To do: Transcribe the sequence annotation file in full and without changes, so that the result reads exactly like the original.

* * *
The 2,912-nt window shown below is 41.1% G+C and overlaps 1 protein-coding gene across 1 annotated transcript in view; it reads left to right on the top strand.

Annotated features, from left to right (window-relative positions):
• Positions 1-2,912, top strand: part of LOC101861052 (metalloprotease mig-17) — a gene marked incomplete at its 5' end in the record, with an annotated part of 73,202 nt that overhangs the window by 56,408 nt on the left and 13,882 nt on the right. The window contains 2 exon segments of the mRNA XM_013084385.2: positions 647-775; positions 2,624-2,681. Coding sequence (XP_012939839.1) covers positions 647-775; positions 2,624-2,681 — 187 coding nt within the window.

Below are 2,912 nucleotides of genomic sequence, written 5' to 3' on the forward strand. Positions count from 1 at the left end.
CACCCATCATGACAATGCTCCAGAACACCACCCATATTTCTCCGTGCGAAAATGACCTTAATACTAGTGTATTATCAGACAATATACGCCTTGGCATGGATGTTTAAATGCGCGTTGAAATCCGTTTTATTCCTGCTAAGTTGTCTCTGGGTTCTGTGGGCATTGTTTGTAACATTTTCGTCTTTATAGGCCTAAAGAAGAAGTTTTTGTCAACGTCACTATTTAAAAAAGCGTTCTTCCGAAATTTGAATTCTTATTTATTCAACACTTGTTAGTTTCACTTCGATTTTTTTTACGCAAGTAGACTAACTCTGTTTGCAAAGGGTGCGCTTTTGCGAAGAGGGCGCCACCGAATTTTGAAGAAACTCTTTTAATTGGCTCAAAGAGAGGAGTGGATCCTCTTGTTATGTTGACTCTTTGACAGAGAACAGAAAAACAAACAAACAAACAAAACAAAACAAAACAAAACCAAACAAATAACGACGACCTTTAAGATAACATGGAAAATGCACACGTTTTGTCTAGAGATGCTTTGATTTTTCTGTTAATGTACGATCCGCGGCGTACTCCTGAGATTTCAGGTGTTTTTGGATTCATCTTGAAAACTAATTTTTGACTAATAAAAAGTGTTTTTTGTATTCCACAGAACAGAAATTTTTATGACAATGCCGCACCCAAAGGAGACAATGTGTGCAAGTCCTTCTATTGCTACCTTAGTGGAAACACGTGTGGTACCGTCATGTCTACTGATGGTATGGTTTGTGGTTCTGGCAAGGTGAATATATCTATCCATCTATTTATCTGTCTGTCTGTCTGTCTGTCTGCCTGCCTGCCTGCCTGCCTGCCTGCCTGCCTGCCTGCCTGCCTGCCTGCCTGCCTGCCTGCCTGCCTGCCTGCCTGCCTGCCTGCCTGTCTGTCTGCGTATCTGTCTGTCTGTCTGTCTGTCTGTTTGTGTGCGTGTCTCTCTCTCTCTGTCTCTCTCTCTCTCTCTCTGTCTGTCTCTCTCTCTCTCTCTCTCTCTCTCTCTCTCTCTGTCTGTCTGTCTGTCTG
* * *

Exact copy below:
The 2,912-nt window shown below is 41.1% G+C and overlaps 1 protein-coding gene across 1 annotated transcript in view; it reads left to right on the top strand.

Annotated features, from left to right (window-relative positions):
• Positions 1-2,912, top strand: part of LOC101861052 (metalloprotease mig-17) — a gene marked incomplete at its 5' end in the record, with an annotated part of 73,202 nt that overhangs the window by 56,408 nt on the left and 13,882 nt on the right. The window contains 2 exon segments of the mRNA XM_013084385.2: positions 647-775; positions 2,624-2,681. Coding sequence (XP_012939839.1) covers positions 647-775; positions 2,624-2,681 — 187 coding nt within the window.

Below are 2,912 nucleotides of genomic sequence, written 5' to 3' on the forward strand. Positions count from 1 at the left end.
CACCCATCATGACAATGCTCCAGAACACCACCCATATTTCTCCGTGCGAAAATGACCTTAATACTAGTGTATTATCAGACAATATACGCCTTGGCATGGATGTTTAAATGCGCGTTGAAATCCGTTTTATTCCTGCTAAGTTGTCTCTGGGTTCTGTGGGCATTGTTTGTAACATTTTCGTCTTTATAGGCCTAAAGAAGAAGTTTTTGTCAACGTCACTATTTAAAAAAGCGTTCTTCCGAAATTTGAATTCTTATTTATTCAACACTTGTTAGTTTCACTTCGATTTTTTTTACGCAAGTAGACTAACTCTGTTTGCAAAGGGTGCGCTTTTGCGAAGAGGGCGCCACCGAATTTTGAAGAAACTCTTTTAATTGGCTCAAAGAGAGGAGTGGATCCTCTTGTTATGTTGACTCTTTGACAGAGAACAGAAAAACAAACAAACAAACAAAACAAAACAAAACAAAACCAAACAAATAACGACGACCTTTAAGATAACATGGAAAATGCACACGTTTTGTCTAGAGATGCTTTGATTTTTCTGTTAATGTACGATCCGCGGCGTACTCCTGAGATTTCAGGTGTTTTTGGATTCATCTTGAAAACTAATTTTTGACTAATAAAAAGTGTTTTTTGTATTCCACAGAACAGAAATTTTTATGACAATGCCGCACCCAAAGGAGACAATGTGTGCAAGTCCTTCTATTGCTACCTTAGTGGAAACACGTGTGGTACCGTCATGTCTACTGATGGTATGGTTTGTGGTTCTGGCAAGGTGAATATATCTATCCATCTATTTATCTGTCTGTCTGTCTGTCTGTCTGCCTGCCTGCCTGCCTGCCTGCCTGCCTGCCTGCCTGCCTGCCTGCCTGCCTGCCTGCCTGCCTGCCTGCCTGCCTGCCTGCCTGCCTGTCTGTCTGCGTATCTGTCTGTCTGTCTGTCTGTCTGTTTGTGTGCGTGTCTCTCTCTCTCTGTCTCTCTCTCTCTCTCTCTGTCTGTCTCTCTCTCTCTCTCTCTCTCTCTCTCTCTCTCTGTCTGTCTGTCTGTCTG